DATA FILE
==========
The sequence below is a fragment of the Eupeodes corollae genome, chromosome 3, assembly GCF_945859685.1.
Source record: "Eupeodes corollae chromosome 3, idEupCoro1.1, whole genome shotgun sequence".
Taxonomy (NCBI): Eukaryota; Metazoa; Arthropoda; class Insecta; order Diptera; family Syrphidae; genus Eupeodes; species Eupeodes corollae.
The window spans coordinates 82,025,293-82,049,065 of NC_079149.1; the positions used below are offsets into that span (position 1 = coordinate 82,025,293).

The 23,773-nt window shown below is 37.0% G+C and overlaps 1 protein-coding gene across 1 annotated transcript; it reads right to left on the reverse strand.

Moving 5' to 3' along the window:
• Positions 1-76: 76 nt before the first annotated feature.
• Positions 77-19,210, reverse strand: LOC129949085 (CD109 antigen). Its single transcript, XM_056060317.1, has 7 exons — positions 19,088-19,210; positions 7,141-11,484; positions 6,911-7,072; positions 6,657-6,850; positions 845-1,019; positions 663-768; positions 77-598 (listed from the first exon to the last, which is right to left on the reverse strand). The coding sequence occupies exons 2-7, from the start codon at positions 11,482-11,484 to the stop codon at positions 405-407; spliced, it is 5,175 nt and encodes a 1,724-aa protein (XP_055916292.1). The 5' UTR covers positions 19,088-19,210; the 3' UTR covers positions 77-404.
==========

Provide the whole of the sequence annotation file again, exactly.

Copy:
The sequence below is a fragment of the Eupeodes corollae genome, chromosome 3, assembly GCF_945859685.1.
Source record: "Eupeodes corollae chromosome 3, idEupCoro1.1, whole genome shotgun sequence".
Taxonomy (NCBI): Eukaryota; Metazoa; Arthropoda; class Insecta; order Diptera; family Syrphidae; genus Eupeodes; species Eupeodes corollae.
The window spans coordinates 82,025,293-82,049,065 of NC_079149.1; the positions used below are offsets into that span (position 1 = coordinate 82,025,293).

The 23,773-nt window shown below is 37.0% G+C and overlaps 1 protein-coding gene across 1 annotated transcript; it reads right to left on the reverse strand.

Moving 5' to 3' along the window:
• Positions 1-76: 76 nt before the first annotated feature.
• Positions 77-19,210, reverse strand: LOC129949085 (CD109 antigen). Its single transcript, XM_056060317.1, has 7 exons — positions 19,088-19,210; positions 7,141-11,484; positions 6,911-7,072; positions 6,657-6,850; positions 845-1,019; positions 663-768; positions 77-598 (listed from the first exon to the last, which is right to left on the reverse strand). The coding sequence occupies exons 2-7, from the start codon at positions 11,482-11,484 to the stop codon at positions 405-407; spliced, it is 5,175 nt and encodes a 1,724-aa protein (XP_055916292.1). The 5' UTR covers positions 19,088-19,210; the 3' UTR covers positions 77-404.